KNOXVILLE — Incoming Tennessee freshman tailbacks Bryce Brown and David Oku would excite any fan base.
Brown was ranked by Rivals.com as the nation’s No. 1 prospect last season. The same Web site ranked Oku as the country’s No. 1 all-purpose back.
Neither will simply stroll onto UT’s campus this summer and take a starting position, though. Not if Montario Hardesty, Lennon Creer and others have their way.
Hardesty, a senior-to-be, leads the current Volunteers with 13 career rushing touchdowns despite a long list of leg injuries. Creer, a junior-to-be, has an impressive 5.5 yards per carry and five scores on just 109 career attempts despite some fumbling issues.
Creer, a quiet type much like his UT and Tatum (Texas) High School teammate Denarius Moore, has steered clear of interview requests since the start of spring practice. Hardesty has no problem publicly stating his goals.
“I’ve always wanted to be the guy, the starting tailback, so I’m going to go into this like I always go into it,” Hardesty said. “I’m going to go into it ready to work, ready to show what I can do.
“Of course, I want to be the starting tailback, so that’s definitely one of my goals coming out of spring ball.”
The last four weeks of spring practice resume this afternoon. The next four Tuesdays, Thursdays and Saturdays will present every healthy UT player opportunities to earn more playing time.
“We have a little spring depth chart that’s got, like, who’s starting, but (coaches) said that’s not really going to matter,” Hardesty said. “They want you to go out and compete and earn your job in the spring.
“All the running backs, all the coaches say, are on an even field. Whoever comes out of spring as the starting running back is going to be the starting running back.”
Unless Brown or Oku takes that spot early in preseason camp. And those two, like every Vols freshman under new head coach Lane Kiffin, will supposedly have that opportunity.
Kiffin has made multiple references to first-year players getting the first priority in preseason camp, because veterans will have a similar opportunity this spring.
“We need to find the guys on each side of the ball who give us the best chance to compete for championships,” Kiffin said. “It doesn’t matter what you’ve done in the past, good or bad. It doesn’t matter how many recruiting stars you had. All that matters is who gives us the best chance right now.”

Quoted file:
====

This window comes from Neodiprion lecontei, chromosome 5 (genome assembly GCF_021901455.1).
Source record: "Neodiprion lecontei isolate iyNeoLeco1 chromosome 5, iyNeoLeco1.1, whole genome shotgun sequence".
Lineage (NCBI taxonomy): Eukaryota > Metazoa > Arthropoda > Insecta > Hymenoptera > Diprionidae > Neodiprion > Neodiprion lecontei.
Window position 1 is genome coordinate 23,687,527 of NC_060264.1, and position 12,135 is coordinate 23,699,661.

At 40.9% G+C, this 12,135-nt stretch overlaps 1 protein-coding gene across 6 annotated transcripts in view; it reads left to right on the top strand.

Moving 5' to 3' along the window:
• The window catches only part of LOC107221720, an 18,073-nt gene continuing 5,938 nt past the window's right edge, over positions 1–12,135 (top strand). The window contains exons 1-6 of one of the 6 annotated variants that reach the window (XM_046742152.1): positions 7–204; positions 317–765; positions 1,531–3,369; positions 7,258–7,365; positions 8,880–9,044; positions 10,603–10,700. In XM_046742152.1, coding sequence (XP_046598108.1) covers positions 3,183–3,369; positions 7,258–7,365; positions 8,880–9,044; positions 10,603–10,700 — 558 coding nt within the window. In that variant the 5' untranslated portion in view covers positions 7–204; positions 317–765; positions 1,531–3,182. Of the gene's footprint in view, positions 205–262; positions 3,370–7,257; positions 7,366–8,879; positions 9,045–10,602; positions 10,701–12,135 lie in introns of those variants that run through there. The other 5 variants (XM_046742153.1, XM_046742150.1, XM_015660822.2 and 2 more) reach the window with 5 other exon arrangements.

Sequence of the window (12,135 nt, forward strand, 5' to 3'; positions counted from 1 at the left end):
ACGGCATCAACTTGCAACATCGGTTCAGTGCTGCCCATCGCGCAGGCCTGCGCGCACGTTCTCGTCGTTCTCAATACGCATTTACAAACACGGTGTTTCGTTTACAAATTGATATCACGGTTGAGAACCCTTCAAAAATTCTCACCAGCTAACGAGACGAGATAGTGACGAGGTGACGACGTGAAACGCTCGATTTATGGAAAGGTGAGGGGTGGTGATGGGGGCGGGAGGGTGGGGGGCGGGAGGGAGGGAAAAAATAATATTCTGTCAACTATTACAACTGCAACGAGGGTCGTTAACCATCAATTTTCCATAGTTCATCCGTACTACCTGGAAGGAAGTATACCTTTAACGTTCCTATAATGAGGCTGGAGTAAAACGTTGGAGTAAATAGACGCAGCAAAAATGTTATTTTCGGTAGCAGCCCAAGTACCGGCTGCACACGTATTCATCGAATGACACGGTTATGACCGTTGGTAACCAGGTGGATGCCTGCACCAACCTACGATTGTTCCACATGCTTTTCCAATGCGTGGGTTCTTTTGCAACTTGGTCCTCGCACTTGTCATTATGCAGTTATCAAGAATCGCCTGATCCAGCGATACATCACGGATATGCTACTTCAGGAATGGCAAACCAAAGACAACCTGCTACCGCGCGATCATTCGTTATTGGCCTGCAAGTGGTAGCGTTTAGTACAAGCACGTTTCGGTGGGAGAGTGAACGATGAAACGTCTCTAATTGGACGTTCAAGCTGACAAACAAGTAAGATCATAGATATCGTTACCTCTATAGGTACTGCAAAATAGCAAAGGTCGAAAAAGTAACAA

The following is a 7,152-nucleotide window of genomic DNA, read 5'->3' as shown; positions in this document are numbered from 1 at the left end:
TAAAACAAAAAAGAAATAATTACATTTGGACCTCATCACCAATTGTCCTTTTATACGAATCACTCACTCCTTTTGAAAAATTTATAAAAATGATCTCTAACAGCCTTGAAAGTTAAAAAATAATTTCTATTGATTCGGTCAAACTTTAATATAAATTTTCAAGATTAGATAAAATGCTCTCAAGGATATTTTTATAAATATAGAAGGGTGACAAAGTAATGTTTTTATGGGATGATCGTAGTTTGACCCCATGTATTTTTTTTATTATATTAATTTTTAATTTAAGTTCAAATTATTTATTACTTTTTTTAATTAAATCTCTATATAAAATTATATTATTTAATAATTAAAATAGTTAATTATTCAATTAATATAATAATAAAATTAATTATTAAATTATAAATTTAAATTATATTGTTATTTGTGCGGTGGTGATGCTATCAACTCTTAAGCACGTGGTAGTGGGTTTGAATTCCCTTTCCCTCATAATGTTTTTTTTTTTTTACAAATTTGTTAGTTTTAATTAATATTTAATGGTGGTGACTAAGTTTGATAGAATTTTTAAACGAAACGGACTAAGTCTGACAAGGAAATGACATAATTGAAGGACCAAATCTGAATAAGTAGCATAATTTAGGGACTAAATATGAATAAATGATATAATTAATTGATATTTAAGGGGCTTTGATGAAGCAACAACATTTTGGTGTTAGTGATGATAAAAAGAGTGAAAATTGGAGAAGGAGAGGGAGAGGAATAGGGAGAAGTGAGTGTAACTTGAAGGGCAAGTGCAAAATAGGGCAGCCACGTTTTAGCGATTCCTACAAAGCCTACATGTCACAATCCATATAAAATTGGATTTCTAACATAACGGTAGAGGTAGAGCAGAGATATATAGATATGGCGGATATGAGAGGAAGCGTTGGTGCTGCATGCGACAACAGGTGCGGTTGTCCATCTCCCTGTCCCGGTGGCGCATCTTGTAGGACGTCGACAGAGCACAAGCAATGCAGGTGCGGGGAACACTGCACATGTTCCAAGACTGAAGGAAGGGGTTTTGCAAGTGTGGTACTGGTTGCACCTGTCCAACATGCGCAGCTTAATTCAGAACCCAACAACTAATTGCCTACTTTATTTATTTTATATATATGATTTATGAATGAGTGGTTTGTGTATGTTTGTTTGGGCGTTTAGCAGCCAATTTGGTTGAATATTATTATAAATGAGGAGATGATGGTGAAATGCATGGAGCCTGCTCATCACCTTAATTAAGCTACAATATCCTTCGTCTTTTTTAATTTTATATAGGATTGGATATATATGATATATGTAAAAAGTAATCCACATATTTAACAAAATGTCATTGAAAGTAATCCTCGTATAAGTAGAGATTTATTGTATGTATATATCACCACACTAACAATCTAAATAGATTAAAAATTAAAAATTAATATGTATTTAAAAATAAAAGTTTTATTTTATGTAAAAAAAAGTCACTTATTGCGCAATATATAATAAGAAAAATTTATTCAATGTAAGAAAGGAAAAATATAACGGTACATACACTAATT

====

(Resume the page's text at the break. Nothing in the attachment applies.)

Added offensive coordinator Jim Chaney: “We’re going to play the best people. Coach Kiffin’s made that extremely clear to our entire team, and they understand that. Everybody’s competing on the same level.”
Sophomore-to-be Tauren Poole and January enrollee Toney Williams — a Chattanooga native who played high school ball in the Atlanta area — will also have opportunities to prove themselves this spring. Those two could battle Hardesty for power-back playing time, while Brown and Oku could compete with Creer for speed-back carries.
Kiffin said he’s “never going to set a limitation” on UT’s running back rotation, but he oversaw the power-speed tandem of LenDale White and Reggie Bush that helped take Southern California to a national championship.
“We may have one guy that takes all the carries, and we may split it up three ways,” Kiffin said. “We’ve got to figure out who we have and what they can do. Sometimes guys can do different things better. There’ll come a point where we start really getting into game-planning, where we’ll use guys for certain things they do really well and use guys for others. If one guy’s far and away above everybody else, we’ll play one guy.
“There is no set way of doing that. The most perfect setup is what we had at SC for a while, to have a really fast guy and have a really big guy. You have a guy you can pound them and a guy you can play with flash.”
Hardesty — a locker room leader and early favorite for a captain’s spot, according to several teammates — said all anyone can ask for is a legitimate look.
“Competition can do nothing but help the team,” Hardesty said. “I feel like if we compete hard against each other every day in practice, then when it gets to the field on Saturdays, if we make the practice field as hard as the game field, then the game is going to be easy.”